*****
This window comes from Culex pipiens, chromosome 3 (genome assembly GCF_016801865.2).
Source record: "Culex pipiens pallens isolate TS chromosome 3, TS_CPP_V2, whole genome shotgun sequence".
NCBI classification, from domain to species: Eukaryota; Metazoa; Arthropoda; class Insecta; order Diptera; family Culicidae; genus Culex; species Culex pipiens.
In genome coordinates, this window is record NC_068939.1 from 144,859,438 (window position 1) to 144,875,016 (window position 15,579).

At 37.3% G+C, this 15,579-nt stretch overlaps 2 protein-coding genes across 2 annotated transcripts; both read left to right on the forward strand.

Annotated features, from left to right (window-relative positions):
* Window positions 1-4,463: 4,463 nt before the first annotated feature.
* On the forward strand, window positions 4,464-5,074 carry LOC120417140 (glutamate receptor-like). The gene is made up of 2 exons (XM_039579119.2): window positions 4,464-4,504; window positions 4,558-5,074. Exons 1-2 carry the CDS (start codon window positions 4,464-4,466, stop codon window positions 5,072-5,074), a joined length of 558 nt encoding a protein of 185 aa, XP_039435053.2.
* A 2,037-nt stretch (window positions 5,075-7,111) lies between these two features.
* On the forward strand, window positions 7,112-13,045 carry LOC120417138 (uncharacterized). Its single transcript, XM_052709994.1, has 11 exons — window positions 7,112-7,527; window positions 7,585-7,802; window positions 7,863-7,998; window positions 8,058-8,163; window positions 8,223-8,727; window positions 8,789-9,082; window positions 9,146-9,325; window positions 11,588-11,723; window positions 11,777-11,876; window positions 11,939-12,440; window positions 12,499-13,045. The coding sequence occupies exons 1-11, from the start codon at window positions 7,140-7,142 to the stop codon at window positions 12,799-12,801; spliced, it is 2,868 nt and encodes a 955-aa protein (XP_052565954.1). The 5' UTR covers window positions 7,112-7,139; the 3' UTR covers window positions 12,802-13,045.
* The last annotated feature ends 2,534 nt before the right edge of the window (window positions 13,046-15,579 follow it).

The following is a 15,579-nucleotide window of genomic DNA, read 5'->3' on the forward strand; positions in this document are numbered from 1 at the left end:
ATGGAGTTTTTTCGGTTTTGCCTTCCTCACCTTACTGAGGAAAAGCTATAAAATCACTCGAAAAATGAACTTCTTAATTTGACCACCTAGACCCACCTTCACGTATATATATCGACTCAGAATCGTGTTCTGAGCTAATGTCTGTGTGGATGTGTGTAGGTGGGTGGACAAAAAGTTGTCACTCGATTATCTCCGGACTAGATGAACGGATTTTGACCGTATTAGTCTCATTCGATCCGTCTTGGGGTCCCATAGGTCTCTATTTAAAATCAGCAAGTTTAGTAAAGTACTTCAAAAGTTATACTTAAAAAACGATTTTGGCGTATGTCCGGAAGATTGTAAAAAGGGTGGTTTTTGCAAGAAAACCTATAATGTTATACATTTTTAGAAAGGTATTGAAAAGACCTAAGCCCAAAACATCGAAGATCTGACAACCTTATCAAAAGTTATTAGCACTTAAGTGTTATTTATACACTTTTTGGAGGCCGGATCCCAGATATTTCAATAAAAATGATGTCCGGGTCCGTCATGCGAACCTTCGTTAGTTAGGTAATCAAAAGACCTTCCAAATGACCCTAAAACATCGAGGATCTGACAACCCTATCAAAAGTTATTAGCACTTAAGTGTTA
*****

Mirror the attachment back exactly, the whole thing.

This window comes from Culex pipiens, chromosome 3 (genome assembly GCF_016801865.2).
Source record: "Culex pipiens pallens isolate TS chromosome 3, TS_CPP_V2, whole genome shotgun sequence".
NCBI classification, from domain to species: Eukaryota; Metazoa; Arthropoda; class Insecta; order Diptera; family Culicidae; genus Culex; species Culex pipiens.
In genome coordinates, this window is record NC_068939.1 from 144,859,438 (window position 1) to 144,875,016 (window position 15,579).

At 37.3% G+C, this 15,579-nt stretch overlaps 2 protein-coding genes across 2 annotated transcripts; both read left to right on the forward strand.

Annotated features, from left to right (window-relative positions):
* Window positions 1-4,463: 4,463 nt before the first annotated feature.
* On the forward strand, window positions 4,464-5,074 carry LOC120417140 (glutamate receptor-like). The gene is made up of 2 exons (XM_039579119.2): window positions 4,464-4,504; window positions 4,558-5,074. Exons 1-2 carry the CDS (start codon window positions 4,464-4,466, stop codon window positions 5,072-5,074), a joined length of 558 nt encoding a protein of 185 aa, XP_039435053.2.
* A 2,037-nt stretch (window positions 5,075-7,111) lies between these two features.
* On the forward strand, window positions 7,112-13,045 carry LOC120417138 (uncharacterized). Its single transcript, XM_052709994.1, has 11 exons — window positions 7,112-7,527; window positions 7,585-7,802; window positions 7,863-7,998; window positions 8,058-8,163; window positions 8,223-8,727; window positions 8,789-9,082; window positions 9,146-9,325; window positions 11,588-11,723; window positions 11,777-11,876; window positions 11,939-12,440; window positions 12,499-13,045. The coding sequence occupies exons 1-11, from the start codon at window positions 7,140-7,142 to the stop codon at window positions 12,799-12,801; spliced, it is 2,868 nt and encodes a 955-aa protein (XP_052565954.1). The 5' UTR covers window positions 7,112-7,139; the 3' UTR covers window positions 12,802-13,045.
* The last annotated feature ends 2,534 nt before the right edge of the window (window positions 13,046-15,579 follow it).

The following is a 15,579-nucleotide window of genomic DNA, read 5'->3' on the forward strand; positions in this document are numbered from 1 at the left end:
ATGGAGTTTTTTCGGTTTTGCCTTCCTCACCTTACTGAGGAAAAGCTATAAAATCACTCGAAAAATGAACTTCTTAATTTGACCACCTAGACCCACCTTCACGTATATATATCGACTCAGAATCGTGTTCTGAGCTAATGTCTGTGTGGATGTGTGTAGGTGGGTGGACAAAAAGTTGTCACTCGATTATCTCCGGACTAGATGAACGGATTTTGACCGTATTAGTCTCATTCGATCCGTCTTGGGGTCCCATAGGTCTCTATTTAAAATCAGCAAGTTTAGTAAAGTACTTCAAAAGTTATACTTAAAAAACGATTTTGGCGTATGTCCGGAAGATTGTAAAAAGGGTGGTTTTTGCAAGAAAACCTATAATGTTATACATTTTTAGAAAGGTATTGAAAAGACCTAAGCCCAAAACATCGAAGATCTGACAACCTTATCAAAAGTTATTAGCACTTAAGTGTTATTTATACACTTTTTGGAGGCCGGATCCCAGATATTTCAATAAAAATGATGTCCGGGTCCGTCATGCGAACCTTCGTTAGTTAGGTAATCAAAAGACCTTCCAAATGACCCTAAAACATCGAGGATCTGACAACCCTATCAAAAGTTATTAGCACTTAAGTGTTA